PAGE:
recollections which preceded it, that hills and rocks have been familiar
to me at an early period, and that, though now only remembered by
contrast, and by the blank which I felt while gazing around for them in
vain, they must have made an indelible impression on my infant
imagination. I remember, when we first mounted that celebrated pass in
the Mysore country, while most of the others felt only awe and
astonishment at the height and grandeur of the scenery, I rather shared
your feelings and those of Cameron, whose admiration of such wild rocks
was blended with familiar love, derived from early association. Despite
my Dutch education, a blue hill to me is as a friend, and a roaring
torrent like the sound of a domestic song that hath soothed my infancy. I
never felt the impulse so strongly as in this land of lakes and
mountains, and nothing grieves me so much as that duty prevents your
being with me in my numerous excursions among recesses. Some drawings I
have attempted, but I succeed vilely. Dudley, on the contrary, draws
delightfully, with that rapid touch which seems like magic; while I
labour and botch, and make this too heavy and that too light, and produce
at last a base caricature. I must stick to the flageolet, for music is
the only one of the fine arts which deigns to acknowledge me.
'Did you know that Colonel Mannering was a draughtsman? I believe not,
for he scorned to display his accomplishments to the view of a subaltern.
He draws beautifully, however. Since he and Julia left Mervyn Hall,
Dudley was sent for there. The squire, it seems, wanted a set of drawings
made up, of which Mannering had done the first four, but was interrupted
by his hasty departure in his purpose of completing them. Dudley says he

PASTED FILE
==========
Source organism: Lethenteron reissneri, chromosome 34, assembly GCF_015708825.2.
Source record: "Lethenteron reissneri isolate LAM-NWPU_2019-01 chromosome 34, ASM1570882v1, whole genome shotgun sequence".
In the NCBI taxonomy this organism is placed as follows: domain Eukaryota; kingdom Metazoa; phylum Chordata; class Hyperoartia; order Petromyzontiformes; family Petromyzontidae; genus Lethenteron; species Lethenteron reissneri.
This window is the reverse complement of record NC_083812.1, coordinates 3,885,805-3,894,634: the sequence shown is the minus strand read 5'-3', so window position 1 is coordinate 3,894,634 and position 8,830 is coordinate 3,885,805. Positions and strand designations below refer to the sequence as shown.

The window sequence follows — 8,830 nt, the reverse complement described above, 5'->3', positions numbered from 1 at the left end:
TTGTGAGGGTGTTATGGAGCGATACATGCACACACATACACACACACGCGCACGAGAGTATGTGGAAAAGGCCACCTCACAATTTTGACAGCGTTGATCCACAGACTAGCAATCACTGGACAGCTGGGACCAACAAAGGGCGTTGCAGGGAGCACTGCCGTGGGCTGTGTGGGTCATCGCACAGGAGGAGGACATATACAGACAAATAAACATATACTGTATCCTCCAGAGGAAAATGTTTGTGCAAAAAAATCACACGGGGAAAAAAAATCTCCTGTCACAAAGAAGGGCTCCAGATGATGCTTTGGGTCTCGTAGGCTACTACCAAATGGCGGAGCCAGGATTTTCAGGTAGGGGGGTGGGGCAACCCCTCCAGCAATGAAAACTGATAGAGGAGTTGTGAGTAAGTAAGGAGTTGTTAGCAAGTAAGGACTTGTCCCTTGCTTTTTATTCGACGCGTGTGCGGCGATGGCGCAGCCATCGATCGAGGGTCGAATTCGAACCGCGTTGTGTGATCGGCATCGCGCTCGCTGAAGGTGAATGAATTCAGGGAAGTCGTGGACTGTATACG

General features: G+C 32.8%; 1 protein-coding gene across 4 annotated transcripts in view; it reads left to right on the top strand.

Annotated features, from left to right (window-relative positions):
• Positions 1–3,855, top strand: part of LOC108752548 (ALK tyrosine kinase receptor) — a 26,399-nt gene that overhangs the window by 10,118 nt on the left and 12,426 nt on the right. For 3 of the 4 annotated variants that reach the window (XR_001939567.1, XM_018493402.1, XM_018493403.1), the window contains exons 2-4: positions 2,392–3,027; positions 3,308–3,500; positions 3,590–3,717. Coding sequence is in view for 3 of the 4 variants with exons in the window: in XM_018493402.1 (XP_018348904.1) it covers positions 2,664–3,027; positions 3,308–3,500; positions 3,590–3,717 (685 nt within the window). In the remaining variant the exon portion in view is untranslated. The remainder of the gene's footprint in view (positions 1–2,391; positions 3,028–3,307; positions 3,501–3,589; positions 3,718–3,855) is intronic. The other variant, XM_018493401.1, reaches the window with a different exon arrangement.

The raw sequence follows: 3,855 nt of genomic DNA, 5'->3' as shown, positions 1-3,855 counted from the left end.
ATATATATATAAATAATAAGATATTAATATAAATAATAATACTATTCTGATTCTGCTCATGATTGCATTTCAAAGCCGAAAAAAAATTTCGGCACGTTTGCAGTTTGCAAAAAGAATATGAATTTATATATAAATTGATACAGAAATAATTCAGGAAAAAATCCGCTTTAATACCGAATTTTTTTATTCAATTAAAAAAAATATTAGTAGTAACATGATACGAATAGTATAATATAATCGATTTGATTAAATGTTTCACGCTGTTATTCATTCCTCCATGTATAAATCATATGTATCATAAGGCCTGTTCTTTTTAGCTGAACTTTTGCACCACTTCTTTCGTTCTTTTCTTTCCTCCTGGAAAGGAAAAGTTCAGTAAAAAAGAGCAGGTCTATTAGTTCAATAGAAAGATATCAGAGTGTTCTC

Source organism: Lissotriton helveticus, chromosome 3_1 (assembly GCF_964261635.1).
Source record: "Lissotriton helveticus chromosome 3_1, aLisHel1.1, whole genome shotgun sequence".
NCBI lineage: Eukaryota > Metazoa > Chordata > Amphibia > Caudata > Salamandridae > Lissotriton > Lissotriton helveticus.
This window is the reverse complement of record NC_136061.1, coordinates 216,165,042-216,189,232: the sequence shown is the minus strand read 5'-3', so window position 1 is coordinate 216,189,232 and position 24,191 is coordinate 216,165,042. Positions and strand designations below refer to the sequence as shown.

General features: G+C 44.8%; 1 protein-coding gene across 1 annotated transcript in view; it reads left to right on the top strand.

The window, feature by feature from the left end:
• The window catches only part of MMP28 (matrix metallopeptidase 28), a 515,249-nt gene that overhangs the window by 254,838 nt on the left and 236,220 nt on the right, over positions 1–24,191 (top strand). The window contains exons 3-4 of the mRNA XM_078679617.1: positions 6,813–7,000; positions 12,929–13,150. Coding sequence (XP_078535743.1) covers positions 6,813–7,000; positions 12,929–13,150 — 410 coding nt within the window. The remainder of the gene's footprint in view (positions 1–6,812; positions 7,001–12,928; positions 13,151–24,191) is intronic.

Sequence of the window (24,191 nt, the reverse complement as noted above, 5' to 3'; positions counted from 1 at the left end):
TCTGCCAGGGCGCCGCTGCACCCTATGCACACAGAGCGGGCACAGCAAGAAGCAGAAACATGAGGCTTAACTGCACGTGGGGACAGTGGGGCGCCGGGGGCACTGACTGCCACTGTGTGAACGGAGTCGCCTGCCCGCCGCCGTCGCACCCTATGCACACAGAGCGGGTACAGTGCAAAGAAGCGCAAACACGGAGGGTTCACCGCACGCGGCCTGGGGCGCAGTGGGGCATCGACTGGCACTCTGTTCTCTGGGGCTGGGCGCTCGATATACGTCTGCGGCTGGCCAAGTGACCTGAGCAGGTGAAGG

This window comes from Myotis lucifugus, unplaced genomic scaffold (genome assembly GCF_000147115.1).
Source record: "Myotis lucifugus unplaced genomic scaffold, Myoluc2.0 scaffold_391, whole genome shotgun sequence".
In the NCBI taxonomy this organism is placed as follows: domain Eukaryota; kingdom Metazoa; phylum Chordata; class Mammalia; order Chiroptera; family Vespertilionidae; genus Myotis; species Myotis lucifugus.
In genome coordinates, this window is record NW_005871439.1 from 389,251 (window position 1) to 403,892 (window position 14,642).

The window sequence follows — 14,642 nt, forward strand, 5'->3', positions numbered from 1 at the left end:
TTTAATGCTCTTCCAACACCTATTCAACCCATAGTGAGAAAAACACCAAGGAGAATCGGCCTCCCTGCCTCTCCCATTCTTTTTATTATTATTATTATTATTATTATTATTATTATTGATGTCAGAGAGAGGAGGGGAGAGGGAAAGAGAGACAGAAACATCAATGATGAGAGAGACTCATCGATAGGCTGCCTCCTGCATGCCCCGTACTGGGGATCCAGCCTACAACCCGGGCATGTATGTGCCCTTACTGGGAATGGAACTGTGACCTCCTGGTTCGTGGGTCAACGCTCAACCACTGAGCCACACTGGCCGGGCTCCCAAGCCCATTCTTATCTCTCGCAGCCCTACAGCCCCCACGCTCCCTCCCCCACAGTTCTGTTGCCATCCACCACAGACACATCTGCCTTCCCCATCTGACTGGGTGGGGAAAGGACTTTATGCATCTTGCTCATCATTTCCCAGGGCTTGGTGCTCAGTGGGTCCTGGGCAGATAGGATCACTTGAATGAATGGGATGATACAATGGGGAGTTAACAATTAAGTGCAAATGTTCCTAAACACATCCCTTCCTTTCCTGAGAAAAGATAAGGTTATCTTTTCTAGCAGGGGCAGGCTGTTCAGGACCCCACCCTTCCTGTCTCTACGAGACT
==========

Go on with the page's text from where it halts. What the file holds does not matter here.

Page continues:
has seldom seen anything so masterly, though slight; and each had
attached to it a short poetical description. Is Saul, you will say, among
the prophets? Colonel Mannering write poetry! Why, surely this man must
have taken all the pains to conceal his accomplishments that others do to
display theirs. How reserved and unsociable he appeared among us! how
little disposed to enter into any conversation which could become
generally interesting! And then his attachment to that unworthy Archer,
so much below him in every respect; and all this because he was the
brother of Viscount Archerfield, a poor Scottish peer! I think, if Archer
had longer survived the wounds in the affair of Cuddyboram, he would have
told something that might have thrown light upon the inconsistencies of
this singular man's character. He repeated to me more than once, "I have
that to say which will alter your hard opinion of our late Colonel." But
death pressed him too hard; and if he owed me any atonement, which some
of his expressions seemed to imply, he died before it could be made.
'I propose to make a further excursion through this country while this
fine frosty weather serves, and Dudley, almost as good a walker as
myself, goes with me for some part of the way. We part on the borders of
Cumberland, when he must return to his lodgings in Marybone, up three
pair of stairs, and labour at what he calls the commercial part of his
profession. There cannot, he says, be such a difference betwixt any two
portions of existence as between that in which the artist, if an
enthusiast, collects the subjects of his drawings and that which must
necessarily be dedicated to turning over his portfolio and exhibiting
them to the provoking indifference, or more provoking criticism, of
fashionable amateurs. "During the summer of my year," says Dudley, "I am
as free as a wild Indian, enjoying myself at liberty amid the grandest